Three weeks ago, on December 1, Google’s YouTube and South Korean pop star PSY shared an amazing milestone: the music video for “Gangnam Style”—by far the most viewed thing on YouTube by a wide margin—also became the first to be watched more than 2,147,483,647 times, causing the video sharing service’s 32-bit counter to overflow, or rollover like an odometer.

You know those emails from your bank asking you to click on a link going to a suspicious-looking domain?

Apparently, even people who work for the B.C. government can be fooled by these kinds of things too.

Check out the statement just issued by Bette-Jo Hughes, chief information officer at the Ministry of Technology, Innovation and Citizens' Services:

This morning a computer virus caused by a malicious file attachment has infected the government's email servers. As soon as we became aware of the issue, we took immediate steps to mitigate the exposure to the government network and protect against the loss of information.

Meet the Snoopy the northern saw-whet owl. 

I first saw him at A Midsummer Fete in Colony Farm Regional Park back in 2011.

Now he's the star of HootSuite's designed-to-go-viral take on the Yule log video.

It's not all self-promotional social-media marketing.

HootSuite is selling $20 stuffed animal versions of its Owly mascot, with all proceeds going to the Orphaned Wildlife Rehabilitation Society (O.W.L.). Well, until January 10, at least.

A tech giant has jumped on the Bitcoin bandwagon.

Microsoft announced today (December 11) that it now accepts what some have referred to as "magic Internet money" for funding Microsoft accounts in the U.S.

The company's blog states:

If you are a person who uses bitcoin you know it’s not always easy to find places where you can use the digital currency. That is about to change when it comes to Microsoft content.

Fans of Sony’s PlayStation gaming platforms gathered in Las Vegas last weekend to celebrate the 20th anniversary of the first console, released in Japan on December 3, 1994. The inaugural PlayStation Experience (PSX) took over the Sands Convention Centre for two days and thousands of people paid US$50 for one day (US$90 for both) to attend. 

In Las Vegas on Friday (December 5), the Game Awards recognized achievement in video games developed in 2014. 

Dragon Age: Inquisition won game of the year (the full list of winners is below). The game, developed in Edmonton at BioWare, wasn’t even in consideration at the Canadian Videogame Awards in November because it wasn’t available to jurors in time.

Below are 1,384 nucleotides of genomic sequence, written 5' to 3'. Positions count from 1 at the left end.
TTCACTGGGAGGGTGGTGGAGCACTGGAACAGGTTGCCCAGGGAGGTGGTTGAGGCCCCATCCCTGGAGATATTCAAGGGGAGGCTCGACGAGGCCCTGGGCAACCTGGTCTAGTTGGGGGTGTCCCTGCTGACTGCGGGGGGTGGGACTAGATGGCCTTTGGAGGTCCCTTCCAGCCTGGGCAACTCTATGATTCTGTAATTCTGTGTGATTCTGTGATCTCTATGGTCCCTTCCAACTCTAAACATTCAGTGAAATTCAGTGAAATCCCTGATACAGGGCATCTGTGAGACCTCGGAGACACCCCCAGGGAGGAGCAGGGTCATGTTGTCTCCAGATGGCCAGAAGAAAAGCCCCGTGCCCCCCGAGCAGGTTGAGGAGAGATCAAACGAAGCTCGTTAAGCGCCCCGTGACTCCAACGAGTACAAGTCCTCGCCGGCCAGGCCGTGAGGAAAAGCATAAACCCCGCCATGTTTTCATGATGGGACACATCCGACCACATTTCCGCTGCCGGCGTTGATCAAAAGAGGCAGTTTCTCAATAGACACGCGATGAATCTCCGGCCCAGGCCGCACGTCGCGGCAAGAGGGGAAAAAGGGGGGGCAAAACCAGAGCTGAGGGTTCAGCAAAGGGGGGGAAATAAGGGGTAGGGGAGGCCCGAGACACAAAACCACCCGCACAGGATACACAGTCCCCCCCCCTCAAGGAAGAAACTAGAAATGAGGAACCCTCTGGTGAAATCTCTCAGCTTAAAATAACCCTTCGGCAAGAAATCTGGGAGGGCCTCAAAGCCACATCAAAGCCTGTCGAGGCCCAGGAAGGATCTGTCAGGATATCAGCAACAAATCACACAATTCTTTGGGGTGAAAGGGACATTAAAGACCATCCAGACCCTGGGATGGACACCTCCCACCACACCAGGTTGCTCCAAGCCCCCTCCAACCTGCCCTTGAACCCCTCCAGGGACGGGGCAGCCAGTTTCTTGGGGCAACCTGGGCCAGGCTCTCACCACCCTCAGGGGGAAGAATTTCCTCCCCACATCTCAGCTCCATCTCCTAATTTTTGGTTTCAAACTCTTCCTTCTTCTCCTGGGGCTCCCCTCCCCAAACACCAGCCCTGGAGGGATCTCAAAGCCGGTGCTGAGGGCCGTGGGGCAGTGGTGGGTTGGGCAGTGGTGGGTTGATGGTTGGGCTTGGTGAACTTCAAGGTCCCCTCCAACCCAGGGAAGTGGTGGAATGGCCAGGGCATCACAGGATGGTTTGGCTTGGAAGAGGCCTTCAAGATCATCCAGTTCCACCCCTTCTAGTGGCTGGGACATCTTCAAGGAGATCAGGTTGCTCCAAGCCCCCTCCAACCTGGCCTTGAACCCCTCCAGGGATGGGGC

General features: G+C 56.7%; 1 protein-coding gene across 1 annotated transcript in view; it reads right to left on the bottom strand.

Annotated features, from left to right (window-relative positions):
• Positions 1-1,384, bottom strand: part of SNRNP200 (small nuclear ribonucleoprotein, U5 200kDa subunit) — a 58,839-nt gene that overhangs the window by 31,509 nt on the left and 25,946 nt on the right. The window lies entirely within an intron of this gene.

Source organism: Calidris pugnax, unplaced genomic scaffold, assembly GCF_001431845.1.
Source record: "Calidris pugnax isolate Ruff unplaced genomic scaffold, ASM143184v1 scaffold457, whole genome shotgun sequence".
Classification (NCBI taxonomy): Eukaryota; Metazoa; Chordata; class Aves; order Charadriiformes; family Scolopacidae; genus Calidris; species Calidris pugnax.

On Indiegogo right now, the homepage is highlighting crowdfunding campaigns for a movie about Adolf Hitler and his dinosaur army; a smartphone, tablet, and ultrabook in one device; and an audio digital-to-analog converter and headphone amplifier. You know, stuff that does nothing to make the world a better place.

Then there's Tickett, a new made-in Vancouver crowdfunding platform designed to help local homeless folks. When you load up the site, you'll see the faces of a few people looking for support.

Critics of Bitcoin like to call the digital currency a "scam". And the truth is that there is no shortage of scams seeking to separate people from their bitcoins—just as there are plenty of scams looking to take away people's dollars.

The most prominent nonprofit in the Bitcoin world is dealing with such a scam right now. On Monday (December 1), the Bitcoin Foundation issued a "fraud alert", warning the public about clones of its website.

Here's the full text of the alert (the screenshot it references is at the top of this post):

Nearly two weeks ago a homeless friend of mine took part of her tax credit and bought a Microsoft Surface Pro 2 tablet.

I was one of the first people she showed it to, and in gratitude I wrote a post praising the hardware but slagging its operating system, Windows 8.1.

Back in September, I wrote a story about local startups helping to shape the future of wearable technology.

One of the interviewees was Gonzalo Tudela, cofounder and CEO of North Vancouver–based Vandrico Solutions. He maintains the workplace is where wearable tech will realize its full potential.

A month ago, Tudela gave a talk at TEDxSFU about how wearables will change our lives. In his presentation, he says wearables represent a "new paradigm shift for what and how we learn from each other".

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